Nov. 02, 2018

Best of the Week — First Winner

Staffers respond to synagogue shooting with coordinated multiformat coverage

News of a shooting at a Pittsburgh synagogue broke on a Saturday morning with first word of the attack reaching AP at around 10:30 a.m., just as many staffers were still covering the spate of pipe bomb attacks against prominent critics of President Trump.

Within minutes Pittsburgh photographers Gene Puskar and Keith Srakokic rushed to the scene, providing some of the first images and text feeds.

Meanwhile, with spotty early reports on the extent of casualties – and competitors reporting various numbers – Washington law enforcement reporter Eric Tucker and Harrisburg reporter Marc Levy worked sources. Between them, they enabled the AP to break word that at least 10 had died – the final toll would be 11 – in what would become the worst attack on Jews on American soil.

It was just one highlight of a seamless and extraordinary effort by colleagues around the country, resulting in impressive customer engagement with AP text, photos and video. Though the shooting happened on a Saturday, it accounted for three of the top dozen video downloads of the week, highlighted by a chilling interview by New York videographer Robert Bumsted and Philadelphia newswoman Maryclaire Dale with a survivor who hid in a closet.

Photos received wide use as well, including a poignant series of images by Philadelphia photographer Matt Rourke who raced to cover the first vigil for victims that night, while AP’s strong relationship with the Pittsburgh Post-Gazette ensured the hometown paper shared its strongest images from the scene.

For headlining an extraordinary multiformat collaboration that kept the AP in a commanding position on a second straight major breaking story, Puskar, Srakokic, Rourke, Tucker, Levy, Dale and Bumsted share Best of the Week honors.

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April 02, 2021

Beat of the Week

(Honorable Mention)

AP exposes offensive Pennsylvania police Facebook page

teamed up to reveal a private Facebook page where western Pennsylvania police officers shared distasteful and malicious posts. Lauer had heard rumors of the page and spent a year gently working sources in Pittsburgh until one finally confirmed the Pittsburgh Area Police Breakroom page existed. The source, over a few months, helped Lauer, a member of AP’s law enforcement team, acquire information found on the page, including transphobic, racist and bullying posts.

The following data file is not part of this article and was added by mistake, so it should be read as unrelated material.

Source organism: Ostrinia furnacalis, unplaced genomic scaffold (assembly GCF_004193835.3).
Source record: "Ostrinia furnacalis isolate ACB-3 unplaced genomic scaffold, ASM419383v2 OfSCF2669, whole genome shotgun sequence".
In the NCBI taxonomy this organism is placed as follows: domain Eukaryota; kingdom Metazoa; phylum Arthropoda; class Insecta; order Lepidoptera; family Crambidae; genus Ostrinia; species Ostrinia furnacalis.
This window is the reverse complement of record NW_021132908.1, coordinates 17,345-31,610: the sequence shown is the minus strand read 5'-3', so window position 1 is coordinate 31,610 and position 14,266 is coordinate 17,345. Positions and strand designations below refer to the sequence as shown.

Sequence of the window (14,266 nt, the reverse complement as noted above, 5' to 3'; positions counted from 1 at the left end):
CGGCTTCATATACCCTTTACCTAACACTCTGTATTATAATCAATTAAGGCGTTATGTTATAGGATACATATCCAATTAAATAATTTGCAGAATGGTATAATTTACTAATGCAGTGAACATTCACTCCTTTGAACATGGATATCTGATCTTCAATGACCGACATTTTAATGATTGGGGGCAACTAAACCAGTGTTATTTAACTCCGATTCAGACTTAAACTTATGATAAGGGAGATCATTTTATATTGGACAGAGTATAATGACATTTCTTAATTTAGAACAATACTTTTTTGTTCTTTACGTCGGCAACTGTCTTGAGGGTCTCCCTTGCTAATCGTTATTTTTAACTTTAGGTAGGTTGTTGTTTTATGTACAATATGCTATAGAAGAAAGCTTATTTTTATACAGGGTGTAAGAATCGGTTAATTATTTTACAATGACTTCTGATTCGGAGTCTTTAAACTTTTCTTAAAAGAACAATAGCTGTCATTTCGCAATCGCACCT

Lauer, along with news associate Beaty, took a hard look at the officers with the most egregious posts. She then went to Pittsburgh with New York video journalist Shaffrey and Pittsburgh photographer Srakocic to confront some of the officers, including a police chief listed as an administrator of the Facebook group. The result was an all-formats investigative story that appeared on numerous newspaper landing pages and generated high engagement on social media. Facebook reached out to AP not long after the story went live to say the offensive page was removed for violating company policy and to give an official comment. https://bit.ly/3wjaGhohttps://bit.ly/3ug6Dkr

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July 08, 2022

Beat of the Week

(Honorable Mention)

AP gives voice to Ohioans leaving homes for semiconductor plant

delivered an all-formats package weaving together the personal, political and economic implications of a planned $20 billion Intel semiconductor manufacturing complex in rural Johnstown, Ohio, where homes are being demolished to make way for the project that will bring jobs to the “Silicon Heartland.”Knowing that customers look to the AP for this kind of business enterprise story, the journalists set out to illustrate the changing landscape around the project, literally and figuratively, as two Intel factories are expected to open in 2025 on the nearly 1,000-acre site. Framing the coverage, the team interviewed the extended family of 85-year-old Tressie Corsi at her longtime home, grounding the all-formats package in the lives of those most directly affected by the Intel project.Read more

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July 17, 2020

Beat of the Week

(Honorable Mention)

Exposing how ‘desperation science’ slows the race for a remedy

revealed how pressure and politics have corrupted and delayed the scientific process, slowing the development of effective treatments against the coronavirus pandemic.Marchione reviewed studies that are underway and interviewed dozens of doctors, researchers, patients and policy experts as she looked at organizations trying to do rigorous science, as well as the issues undermining that research. Young found creative ways to tell the story visually, including a GoPro mounted on a medical cart. Together they document a Pennsylvania COVID-19 patient enrolled in a clinical trial.The story – challenging to report because of the fluid and chaotic nature of the subject itself – attracted readers and generated interest on social media, a strong showing for non-breaking news.https://bit.ly/2B1uyxRhttps://bit.ly/2CFLpqo